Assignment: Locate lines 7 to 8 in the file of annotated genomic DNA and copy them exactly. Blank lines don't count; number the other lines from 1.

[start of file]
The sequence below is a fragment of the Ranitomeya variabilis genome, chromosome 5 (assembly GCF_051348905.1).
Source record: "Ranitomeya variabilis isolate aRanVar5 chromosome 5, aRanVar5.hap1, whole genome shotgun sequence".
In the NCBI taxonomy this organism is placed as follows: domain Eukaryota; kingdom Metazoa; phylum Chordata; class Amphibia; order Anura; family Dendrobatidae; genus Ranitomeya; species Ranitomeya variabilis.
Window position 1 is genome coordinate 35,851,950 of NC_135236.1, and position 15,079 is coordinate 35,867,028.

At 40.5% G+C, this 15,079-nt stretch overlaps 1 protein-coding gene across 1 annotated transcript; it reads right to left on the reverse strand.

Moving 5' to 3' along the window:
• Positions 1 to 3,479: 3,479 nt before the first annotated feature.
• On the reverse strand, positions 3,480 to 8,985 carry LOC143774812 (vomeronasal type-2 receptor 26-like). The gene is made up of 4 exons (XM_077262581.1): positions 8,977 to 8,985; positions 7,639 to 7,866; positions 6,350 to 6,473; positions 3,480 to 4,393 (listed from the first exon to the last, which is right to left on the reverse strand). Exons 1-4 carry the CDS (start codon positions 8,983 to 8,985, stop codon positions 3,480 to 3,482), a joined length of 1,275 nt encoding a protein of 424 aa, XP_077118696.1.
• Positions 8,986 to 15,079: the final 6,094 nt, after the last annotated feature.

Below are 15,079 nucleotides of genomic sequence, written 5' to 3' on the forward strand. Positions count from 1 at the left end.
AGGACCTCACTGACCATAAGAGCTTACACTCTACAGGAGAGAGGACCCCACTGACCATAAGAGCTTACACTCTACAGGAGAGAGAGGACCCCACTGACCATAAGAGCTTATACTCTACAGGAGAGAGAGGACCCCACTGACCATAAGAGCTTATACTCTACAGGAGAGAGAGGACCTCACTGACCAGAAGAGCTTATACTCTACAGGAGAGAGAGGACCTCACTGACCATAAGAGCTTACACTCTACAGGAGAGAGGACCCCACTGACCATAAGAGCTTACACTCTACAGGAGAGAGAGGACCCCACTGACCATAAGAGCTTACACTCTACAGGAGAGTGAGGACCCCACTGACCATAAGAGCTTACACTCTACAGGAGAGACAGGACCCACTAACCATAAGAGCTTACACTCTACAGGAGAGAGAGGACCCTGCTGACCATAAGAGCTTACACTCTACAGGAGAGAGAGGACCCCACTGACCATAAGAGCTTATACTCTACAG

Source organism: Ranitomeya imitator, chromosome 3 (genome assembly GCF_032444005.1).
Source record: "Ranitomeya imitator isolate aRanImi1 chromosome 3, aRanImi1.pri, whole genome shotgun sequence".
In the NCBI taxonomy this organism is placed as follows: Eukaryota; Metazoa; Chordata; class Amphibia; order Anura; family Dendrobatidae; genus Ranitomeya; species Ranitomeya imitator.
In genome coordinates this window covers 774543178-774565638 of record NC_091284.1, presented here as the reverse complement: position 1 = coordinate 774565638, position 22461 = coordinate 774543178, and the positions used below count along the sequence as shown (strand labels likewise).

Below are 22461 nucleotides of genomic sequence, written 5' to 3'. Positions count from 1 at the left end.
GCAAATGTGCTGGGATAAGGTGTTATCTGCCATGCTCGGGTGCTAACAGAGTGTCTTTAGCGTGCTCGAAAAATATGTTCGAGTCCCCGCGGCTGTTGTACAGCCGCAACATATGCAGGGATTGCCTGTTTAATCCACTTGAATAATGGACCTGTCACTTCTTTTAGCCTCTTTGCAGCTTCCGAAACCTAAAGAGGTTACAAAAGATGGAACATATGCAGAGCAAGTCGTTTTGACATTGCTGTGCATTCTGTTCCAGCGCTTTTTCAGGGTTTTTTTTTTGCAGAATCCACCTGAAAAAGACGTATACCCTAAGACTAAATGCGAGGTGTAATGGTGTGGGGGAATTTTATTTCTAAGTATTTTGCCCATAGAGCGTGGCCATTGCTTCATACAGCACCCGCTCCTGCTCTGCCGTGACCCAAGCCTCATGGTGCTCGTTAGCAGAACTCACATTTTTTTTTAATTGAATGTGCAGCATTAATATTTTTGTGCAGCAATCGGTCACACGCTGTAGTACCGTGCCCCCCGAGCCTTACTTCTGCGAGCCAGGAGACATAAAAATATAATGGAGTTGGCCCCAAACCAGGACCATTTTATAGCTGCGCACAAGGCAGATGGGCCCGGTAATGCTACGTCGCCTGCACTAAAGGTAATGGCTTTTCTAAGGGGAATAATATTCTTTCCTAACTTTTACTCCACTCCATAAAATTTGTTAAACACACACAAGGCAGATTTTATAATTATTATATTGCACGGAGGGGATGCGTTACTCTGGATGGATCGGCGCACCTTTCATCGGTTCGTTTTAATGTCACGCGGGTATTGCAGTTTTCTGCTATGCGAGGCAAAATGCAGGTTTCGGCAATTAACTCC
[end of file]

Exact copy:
• Positions 1 to 3,479: 3,479 nt before the first annotated feature.
• On the reverse strand, positions 3,480 to 8,985 carry LOC143774812 (vomeronasal type-2 receptor 26-like). The gene is made up of 4 exons (XM_077262581.1): positions 8,977 to 8,985; positions 7,639 to 7,866; positions 6,350 to 6,473; positions 3,480 to 4,393 (listed from the first exon to the last, which is right to left on the reverse strand). Exons 1-4 carry the CDS (start codon positions 8,983 to 8,985, stop codon positions 3,480 to 3,482), a joined length of 1,275 nt encoding a protein of 424 aa, XP_077118696.1.